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Cycling loses £23m of money pledged to improve infrastructure in latest round of government cuts

Cycle City Ambition budget suffers as the Department for Transport makes significant cuts to its budget

A £23m ‘underspend’ on Cycle City Ambition grants can be expected as the Department for Transport looks to cut its budget by £545m, reports The Guardian.

In March we reported how Birmingham, Leeds and Manchester would each receive £22 million as part of a second wave of Cycle City Ambition funding worth £114m in total. However, not all of the money pledged will actually be spent after George Osborne announced cost-cutting measures with a view to meeting new departmental budget targets.

The Department for Transport is being asked to reduce its budget by £545m and while around £345 of this is likely to be raised by selling off land around King’s Cross, cycling has been earmarked for a significant ‘underspend’.

Further savings will be made by cutting £124m from contingency money (the financial buffer for overspend or for when things going wrong); a £31m reduction in Transport for London funding; a £16m underspend on the Regional Air Connectivity fund; a £5m underspend on the Stations Commercial Projects Facility; and a £1m underspend on the Sheffield Tram Train Project.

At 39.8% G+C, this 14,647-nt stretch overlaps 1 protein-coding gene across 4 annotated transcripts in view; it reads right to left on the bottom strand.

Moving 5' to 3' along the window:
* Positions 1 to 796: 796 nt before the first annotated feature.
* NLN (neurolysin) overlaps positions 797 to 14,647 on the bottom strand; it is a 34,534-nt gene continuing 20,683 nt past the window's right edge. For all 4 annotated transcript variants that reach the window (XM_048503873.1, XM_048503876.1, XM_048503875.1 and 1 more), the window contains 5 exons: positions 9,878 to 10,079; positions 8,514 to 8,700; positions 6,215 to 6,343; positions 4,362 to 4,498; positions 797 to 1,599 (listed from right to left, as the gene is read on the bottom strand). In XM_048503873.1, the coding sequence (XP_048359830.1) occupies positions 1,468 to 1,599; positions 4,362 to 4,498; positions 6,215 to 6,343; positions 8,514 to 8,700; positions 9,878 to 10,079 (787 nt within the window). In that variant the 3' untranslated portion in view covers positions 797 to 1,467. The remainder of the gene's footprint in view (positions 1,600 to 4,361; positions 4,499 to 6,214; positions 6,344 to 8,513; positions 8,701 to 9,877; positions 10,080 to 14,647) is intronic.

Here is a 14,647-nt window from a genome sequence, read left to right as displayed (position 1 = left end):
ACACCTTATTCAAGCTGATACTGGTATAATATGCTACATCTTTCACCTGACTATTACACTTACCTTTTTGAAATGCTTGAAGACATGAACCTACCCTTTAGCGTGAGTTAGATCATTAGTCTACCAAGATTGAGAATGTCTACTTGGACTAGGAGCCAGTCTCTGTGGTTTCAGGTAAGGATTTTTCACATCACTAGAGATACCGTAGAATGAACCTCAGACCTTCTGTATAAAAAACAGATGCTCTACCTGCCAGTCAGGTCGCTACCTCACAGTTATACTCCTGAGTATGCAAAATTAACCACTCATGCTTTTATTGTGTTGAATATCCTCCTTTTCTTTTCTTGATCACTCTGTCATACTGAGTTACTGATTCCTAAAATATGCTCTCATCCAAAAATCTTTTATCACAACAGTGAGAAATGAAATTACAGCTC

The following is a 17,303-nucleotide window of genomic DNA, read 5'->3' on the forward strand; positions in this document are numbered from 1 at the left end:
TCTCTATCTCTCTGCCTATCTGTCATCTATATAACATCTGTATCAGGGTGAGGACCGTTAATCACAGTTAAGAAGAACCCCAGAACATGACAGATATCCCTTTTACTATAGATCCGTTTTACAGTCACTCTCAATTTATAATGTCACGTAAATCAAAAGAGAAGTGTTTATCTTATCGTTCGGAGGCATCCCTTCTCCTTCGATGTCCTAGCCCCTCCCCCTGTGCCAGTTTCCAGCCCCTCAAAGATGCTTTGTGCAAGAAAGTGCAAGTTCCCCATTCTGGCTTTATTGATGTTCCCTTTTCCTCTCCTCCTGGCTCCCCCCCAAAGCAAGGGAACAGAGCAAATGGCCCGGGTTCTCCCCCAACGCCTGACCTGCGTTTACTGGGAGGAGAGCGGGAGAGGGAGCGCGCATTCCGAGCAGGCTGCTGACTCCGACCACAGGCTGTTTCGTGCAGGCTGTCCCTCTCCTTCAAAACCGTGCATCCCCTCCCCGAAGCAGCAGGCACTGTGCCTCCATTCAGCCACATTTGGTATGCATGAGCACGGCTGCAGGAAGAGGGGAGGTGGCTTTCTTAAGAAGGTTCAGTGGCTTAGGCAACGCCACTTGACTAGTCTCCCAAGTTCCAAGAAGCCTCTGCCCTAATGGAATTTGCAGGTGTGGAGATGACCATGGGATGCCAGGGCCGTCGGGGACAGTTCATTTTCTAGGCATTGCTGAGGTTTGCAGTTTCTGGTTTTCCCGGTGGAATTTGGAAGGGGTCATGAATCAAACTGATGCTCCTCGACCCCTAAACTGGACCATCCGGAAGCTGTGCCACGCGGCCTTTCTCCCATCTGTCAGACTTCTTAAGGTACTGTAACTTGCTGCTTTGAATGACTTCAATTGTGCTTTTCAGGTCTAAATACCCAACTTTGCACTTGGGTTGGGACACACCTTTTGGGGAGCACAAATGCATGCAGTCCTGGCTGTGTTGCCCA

In August 2013, Prime Minister David Cameron announced £77 million of Cycle City Ambition funding, a large proportion of which went to Greater Manchester, Leeds and Birmingham. A further £17 million was also made available to boost cycling in National Parks.

The second wave of funding saw the same three places set to gain an additional £22m along with Bristol (£19 million), Newcastle (£10.6 million), Norwich (£8.4 million), Cambridge (£6 million) and Oxford (£3.3 million). The funding was announced by then Deputy Prime Minister, Nick Clegg, who said: “We are in the midst of a cycling revolution in the UK but we need to make sure we’re in the right gear to see it through.”

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